Oh yes!

However our partnership didn’t last long and sadly Nick ended up on the deck leaving me on my own. After this I got low over Hurstborne Tarrant (1200′ asl) but found a nice climb off the hill just to the east of the village, then approaching Popham (which was very busy with the Bank Holiday fly-in) I got low again (1400’asl) but a strong climb to the west of the airstrip got me up to maximum height of the flight, 4900′.


Big clouds off to the west

I had briefly crossed paths with Ian Hobbis a few kms earlier, but after Popham I made the conscious decision to try to fly together as I was having problems with my phone, which I run Flyskyhy on, so wanted to stick together to help navigate the airspace beyond New Alresford. (I later discovered what the problem was – I had bought a new shorter cable to plug my phone into the external battery, and this cable prevented my phone from charging at the full 2A, so it eventually shut down at approx 63kms). Fortunately I’ve flown this route quite a few times but even so I wasn’t exactly sure where the airspace stepped down from 5500′ to 4500′, and given my declared goal at Littlehampton, I’d also have to steer well clear of Chichester airfield (Goodwood).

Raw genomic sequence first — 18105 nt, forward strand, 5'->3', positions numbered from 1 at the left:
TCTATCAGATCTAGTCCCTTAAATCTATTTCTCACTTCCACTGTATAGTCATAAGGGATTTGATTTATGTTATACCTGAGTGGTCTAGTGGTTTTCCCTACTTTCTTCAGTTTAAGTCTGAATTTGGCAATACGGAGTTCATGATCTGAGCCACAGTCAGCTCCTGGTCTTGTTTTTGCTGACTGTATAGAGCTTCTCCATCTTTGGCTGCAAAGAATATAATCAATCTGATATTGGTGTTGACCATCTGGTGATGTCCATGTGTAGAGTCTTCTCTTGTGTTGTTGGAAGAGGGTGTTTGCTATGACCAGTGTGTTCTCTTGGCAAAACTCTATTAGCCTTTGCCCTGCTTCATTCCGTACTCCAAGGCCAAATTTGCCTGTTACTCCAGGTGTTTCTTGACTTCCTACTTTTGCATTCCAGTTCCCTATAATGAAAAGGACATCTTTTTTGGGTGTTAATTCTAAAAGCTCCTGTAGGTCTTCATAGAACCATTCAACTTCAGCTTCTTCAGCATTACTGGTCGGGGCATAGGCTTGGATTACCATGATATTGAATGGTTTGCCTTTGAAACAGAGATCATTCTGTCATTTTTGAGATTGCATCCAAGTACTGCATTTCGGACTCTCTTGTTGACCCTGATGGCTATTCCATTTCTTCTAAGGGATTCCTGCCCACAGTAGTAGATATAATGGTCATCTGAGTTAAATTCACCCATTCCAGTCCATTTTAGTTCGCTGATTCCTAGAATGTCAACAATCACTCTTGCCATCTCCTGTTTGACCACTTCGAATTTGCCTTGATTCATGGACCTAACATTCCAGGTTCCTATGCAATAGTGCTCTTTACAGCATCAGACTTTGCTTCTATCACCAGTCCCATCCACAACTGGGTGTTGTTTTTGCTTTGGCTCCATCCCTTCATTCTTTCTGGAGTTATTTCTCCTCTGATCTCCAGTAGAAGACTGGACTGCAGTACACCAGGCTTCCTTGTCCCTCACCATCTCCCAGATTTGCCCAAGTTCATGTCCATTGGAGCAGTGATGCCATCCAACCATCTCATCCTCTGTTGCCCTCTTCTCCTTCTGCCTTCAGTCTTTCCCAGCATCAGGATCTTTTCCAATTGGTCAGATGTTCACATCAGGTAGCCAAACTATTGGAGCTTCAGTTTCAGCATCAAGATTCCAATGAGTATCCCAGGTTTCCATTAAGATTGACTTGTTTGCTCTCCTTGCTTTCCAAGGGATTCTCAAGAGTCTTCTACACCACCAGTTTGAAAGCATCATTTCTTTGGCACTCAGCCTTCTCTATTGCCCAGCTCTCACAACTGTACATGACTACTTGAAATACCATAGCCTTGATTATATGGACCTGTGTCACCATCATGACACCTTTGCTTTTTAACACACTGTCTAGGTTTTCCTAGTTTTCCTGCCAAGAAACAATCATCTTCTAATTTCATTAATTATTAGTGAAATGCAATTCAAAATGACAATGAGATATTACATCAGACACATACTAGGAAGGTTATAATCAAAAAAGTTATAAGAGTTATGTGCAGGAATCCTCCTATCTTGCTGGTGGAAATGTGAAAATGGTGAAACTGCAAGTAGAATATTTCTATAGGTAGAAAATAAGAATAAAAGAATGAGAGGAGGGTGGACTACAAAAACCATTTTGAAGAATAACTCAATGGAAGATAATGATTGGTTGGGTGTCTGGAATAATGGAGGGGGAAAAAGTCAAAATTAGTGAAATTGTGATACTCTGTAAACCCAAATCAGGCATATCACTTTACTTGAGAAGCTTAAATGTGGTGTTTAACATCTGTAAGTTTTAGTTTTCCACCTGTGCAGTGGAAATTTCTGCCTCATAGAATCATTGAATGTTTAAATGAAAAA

Showers ahead

Despite the forecast for towering clouds and showers, the sky during our flight so far hadn’t been threatening at all, and any showers had been quite a distance away to the west, east and south of us. However we were now catching up the showers and poor sky in front of us so I was trying to slow down and waft along, however we were getting low to the NW of Petersfield and needed a climb to get high and loiter. Sadly though, despite there being a nice cloud downwind of Petersfield neither of us connected with it and Ian went down near South Harting for 84kms, and I scraped a few more kms by flying along the South Downs landing by the 13th century church just to the south of Didling for 91kms.


My landing field to the left of Didling Church